6. Superman Adventures

What: A spinoff of Superman: The Animated Series, this quietly chugged along throughout the latter half of the 90s as the best of the Superman books at the time.

Why: Much as stories defining his character and world are important, the bread and butter of Superman is just regular old fun comics, and there’s no better place to go than here for fans of any and all ages. Almost all of its 66 issues were at least pretty fun, but by far most notable were two runs in particular - Scott McCloud, the guy who would go on to literally write the book on the entire medium in Understanding Comics, handled the first year, and Mark Millar prior to his breakout success wrote a number of incredibly charming and sincere Superman stories here, including arguably the best Luthor story in How Much Can One Man Hate?, and a full comic on every page in 22 Stories In A Single Bound.

Recommendations: Superman has an embarrassment of riches when it comes to runs of just plain fun comics. For the youngest in your family, Superman Family Adventures might just be what you’re looking for. Supergirl: Cosmic Adventures in the Eighth Grade would fit on your shelf very well next to Superman Adventures. Superman: Secret Origin, while not the absolute best take on his early days, has some real charm and would be an ideal introduction for younger readers that won’t talk down to them in the slightest, and that you’ll probably like yourself (especially since it seems to be the ‘canon’ Superman origin again). If you’re interested in something retro, The Superman Chronicles cover his earliest stories from the 30s and 40s, and Showcase Presents: Superman collects many of his most classic adventures from the height of his popularity in the 50s and 60s. Age of the Sentry and Alan Moore’s Supreme would also work well. For slightly older kids (i.e. middle school), they might get a kick out of Mark Millar and Lenil Yu’s Superior, or What’s So Funny About Truth, Justice, and the American Way? And finally, for just plain fun Superman runs, I can’t ignore the last year of Joe Casey’s much-overlooked time on The Adventures of Superman.

7. Superman vs. Lex Luthor

What: Exactly what it says on the tin: a collection of 12 Luthor stories from his first appearance to the early 21st century.

Why: Well, he’s Superman’s biggest enemy, that’s why, and even on his own is one of the best villains of all time. Thankfully, this is an exceptionally well-curated collection of his greatest hits; pouring through this should give you more than a good idea of what makes him tick.

Recommendations: While he has a number of great showings in Superman-centric comics, his two biggest solo acts outside of this would be Brian Azzarello and Lee Bermejo’s Luthor (originally titled Lex Luthor: Man of Steel) and Paul Cornell’s run on Action Comics, where Lex took over the book for about a year. Also, one of Superman’s best writers, Elliot S! Maggin, contributed a few stories here - he’s best known for his brilliant Superman novels Last Son of Krypton and the aforementioned Miracle Monday, and he wrote a number of other great tales I picked some highlights from in another article.

8. Grant Morrison’s Action Comics

What: Spanning years, it begins in a different version of Superman’s early days, where an as-yet-flightless Clark Kent in a t-shirt and jeans challenged corrupt politicians, grappling with the public’s reaction to its first superhero even as his first true menace approaches from the stars. Showing his growth over time into the hero he becomes, he slowly realizes that his life has been subtly influenced by an unseen but all-powerful threat, one that in the climax will set Superman’s greatest enemies’ against him in a battle not just for his life, but for all of reality.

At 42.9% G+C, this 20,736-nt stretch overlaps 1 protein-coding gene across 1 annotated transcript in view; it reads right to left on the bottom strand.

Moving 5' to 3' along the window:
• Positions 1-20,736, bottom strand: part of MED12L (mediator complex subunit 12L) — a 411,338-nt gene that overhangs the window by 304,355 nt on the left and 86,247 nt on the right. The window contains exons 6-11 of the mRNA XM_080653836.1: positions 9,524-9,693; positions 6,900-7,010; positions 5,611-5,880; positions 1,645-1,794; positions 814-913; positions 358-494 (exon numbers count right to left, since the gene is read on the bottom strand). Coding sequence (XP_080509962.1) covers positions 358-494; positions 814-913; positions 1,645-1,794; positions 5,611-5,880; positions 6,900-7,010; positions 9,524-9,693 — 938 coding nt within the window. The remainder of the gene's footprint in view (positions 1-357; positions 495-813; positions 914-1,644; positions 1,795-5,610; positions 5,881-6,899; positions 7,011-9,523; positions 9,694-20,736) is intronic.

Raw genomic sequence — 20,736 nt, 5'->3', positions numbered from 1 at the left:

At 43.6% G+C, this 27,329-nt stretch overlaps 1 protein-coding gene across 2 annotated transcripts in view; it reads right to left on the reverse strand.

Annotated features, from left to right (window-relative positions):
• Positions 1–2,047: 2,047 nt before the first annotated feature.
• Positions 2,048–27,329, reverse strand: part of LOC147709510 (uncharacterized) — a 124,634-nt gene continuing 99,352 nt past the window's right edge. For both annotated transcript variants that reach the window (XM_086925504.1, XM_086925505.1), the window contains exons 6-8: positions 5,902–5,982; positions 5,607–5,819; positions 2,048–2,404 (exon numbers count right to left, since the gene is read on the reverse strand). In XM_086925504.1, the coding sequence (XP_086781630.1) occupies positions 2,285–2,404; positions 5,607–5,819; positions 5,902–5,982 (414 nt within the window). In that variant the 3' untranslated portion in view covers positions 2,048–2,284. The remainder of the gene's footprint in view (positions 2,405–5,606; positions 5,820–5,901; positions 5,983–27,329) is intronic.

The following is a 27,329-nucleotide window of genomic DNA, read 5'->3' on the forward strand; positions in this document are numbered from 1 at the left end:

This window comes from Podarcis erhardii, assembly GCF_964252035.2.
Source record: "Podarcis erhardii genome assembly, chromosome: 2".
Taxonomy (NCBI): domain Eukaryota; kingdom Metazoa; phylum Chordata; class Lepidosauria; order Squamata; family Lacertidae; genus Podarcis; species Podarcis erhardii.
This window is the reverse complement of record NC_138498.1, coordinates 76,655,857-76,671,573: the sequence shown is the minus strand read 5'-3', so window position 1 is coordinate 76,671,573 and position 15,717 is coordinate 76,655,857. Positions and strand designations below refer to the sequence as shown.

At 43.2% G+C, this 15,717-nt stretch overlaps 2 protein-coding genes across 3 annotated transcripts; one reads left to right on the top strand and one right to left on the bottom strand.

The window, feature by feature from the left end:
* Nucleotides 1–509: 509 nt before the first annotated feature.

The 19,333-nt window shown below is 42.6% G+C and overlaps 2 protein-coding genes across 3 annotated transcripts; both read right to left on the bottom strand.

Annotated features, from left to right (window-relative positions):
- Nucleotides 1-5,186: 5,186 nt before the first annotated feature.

Why: The New 52 period for Superman was a controversial one at best, and I’d be the last to deny it went down ill-advised roads and made outright bone-stupid decisions. But I hope if nothing else this run is evaluated in the long run the way it deserves; while the first arc is framed as something of a Superman origin story, it becomes clear quickly that this is about his life as a whole, and his journey from a cocksure young champion of the oppressed in way over his head, to a self-questioning godling unsure of the limits of his responsibilities as his powers increase, and finally an assured, unstoppable Superman fighting on the grandest cosmic scale possible against the same old bullies. It gives him a true character arc without undermining his essential Superman-ness, and by the end it’s a contender for the title of the biggest Superman story of all.

Recommendations: Outside of this, Greg Pak’s runs on Action Comics and Batman/Superman, and Tom Taylor/Robson Rocha’s 3-issue Batman/Superman stint, as well as Scott Snyder, Jim Lee and Dustin Nguyen’s blockbuster mini Superman Unchained, are the best of the New 52 era. If you’re looking for more wild cosmic Superman adventure stories, Grant Morrison’s Superman Beyond is a beautiful two-part adventure (it ties in to his event comic Final Crisis but largely works standalone), and Joe Casey’s Mr. Majestic was a largely great set of often trippy cosmic-scale adventure comics with its Superman-esque lead. For something a little more gonzo, maybe try the hilariously bizarre Coming of the Supermen by Neal Adams. And while his role in it is relatively minor, if we’re talking cosmic Superman-related epics, Jack Kirby’s Fourth World has to be mentioned - it’ll soon be reissued in omnibus format to coincide with the Justice League movie, since many of its concepts made it in there.

9. Superman: Whatever Happened to the Man of Tomorrow?

What: More than just the title story, DC issued a collection of all three of Watchmen writer Alan Moore’s Superman stories: For The Man Who Has Everything, where Superman finds himself trapped in his idea of his ideal life while Batman, Wonder Woman and Robin are in deadly danger in the real world, Jungle Line, where a deliriously ill and seemingly terminal Superman finds help in the most unexpected place, and Whatever Happened to the Man of Tomorrow?, Moore’s version of the final Superman story.